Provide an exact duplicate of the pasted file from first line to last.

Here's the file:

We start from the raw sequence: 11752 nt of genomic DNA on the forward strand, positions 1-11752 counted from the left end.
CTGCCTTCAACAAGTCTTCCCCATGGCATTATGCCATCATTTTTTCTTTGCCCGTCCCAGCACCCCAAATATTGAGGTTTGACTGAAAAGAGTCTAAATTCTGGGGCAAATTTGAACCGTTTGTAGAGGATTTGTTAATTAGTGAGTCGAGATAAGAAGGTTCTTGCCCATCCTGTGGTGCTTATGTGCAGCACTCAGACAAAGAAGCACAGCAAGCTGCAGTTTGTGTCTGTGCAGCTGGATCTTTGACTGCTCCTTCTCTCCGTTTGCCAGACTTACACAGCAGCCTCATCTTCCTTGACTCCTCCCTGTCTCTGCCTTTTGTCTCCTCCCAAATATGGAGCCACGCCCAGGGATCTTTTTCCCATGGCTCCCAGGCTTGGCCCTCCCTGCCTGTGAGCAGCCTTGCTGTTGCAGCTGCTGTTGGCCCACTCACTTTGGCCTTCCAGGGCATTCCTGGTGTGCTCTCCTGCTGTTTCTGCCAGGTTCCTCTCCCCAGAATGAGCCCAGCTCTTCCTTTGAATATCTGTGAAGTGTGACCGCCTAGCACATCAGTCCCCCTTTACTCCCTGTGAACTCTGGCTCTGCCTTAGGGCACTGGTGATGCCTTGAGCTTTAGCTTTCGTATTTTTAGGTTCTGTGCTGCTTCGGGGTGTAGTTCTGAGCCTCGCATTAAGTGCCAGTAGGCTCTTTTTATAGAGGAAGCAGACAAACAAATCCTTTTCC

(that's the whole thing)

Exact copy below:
We start from the raw sequence: 11752 nt of genomic DNA on the forward strand, positions 1-11752 counted from the left end.
CTGCCTTCAACAAGTCTTCCCCATGGCATTATGCCATCATTTTTTCTTTGCCCGTCCCAGCACCCCAAATATTGAGGTTTGACTGAAAAGAGTCTAAATTCTGGGGCAAATTTGAACCGTTTGTAGAGGATTTGTTAATTAGTGAGTCGAGATAAGAAGGTTCTTGCCCATCCTGTGGTGCTTATGTGCAGCACTCAGACAAAGAAGCACAGCAAGCTGCAGTTTGTGTCTGTGCAGCTGGATCTTTGACTGCTCCTTCTCTCCGTTTGCCAGACTTACACAGCAGCCTCATCTTCCTTGACTCCTCCCTGTCTCTGCCTTTTGTCTCCTCCCAAATATGGAGCCACGCCCAGGGATCTTTTTCCCATGGCTCCCAGGCTTGGCCCTCCCTGCCTGTGAGCAGCCTTGCTGTTGCAGCTGCTGTTGGCCCACTCACTTTGGCCTTCCAGGGCATTCCTGGTGTGCTCTCCTGCTGTTTCTGCCAGGTTCCTCTCCCCAGAATGAGCCCAGCTCTTCCTTTGAATATCTGTGAAGTGTGACCGCCTAGCACATCAGTCCCCCTTTACTCCCTGTGAACTCTGGCTCTGCCTTAGGGCACTGGTGATGCCTTGAGCTTTAGCTTTCGTATTTTTAGGTTCTGTGCTGCTTCGGGGTGTAGTTCTGAGCCTCGCATTAAGTGCCAGTAGGCTCTTTTTATAGAGGAAGCAGACAAACAAATCCTTTTCC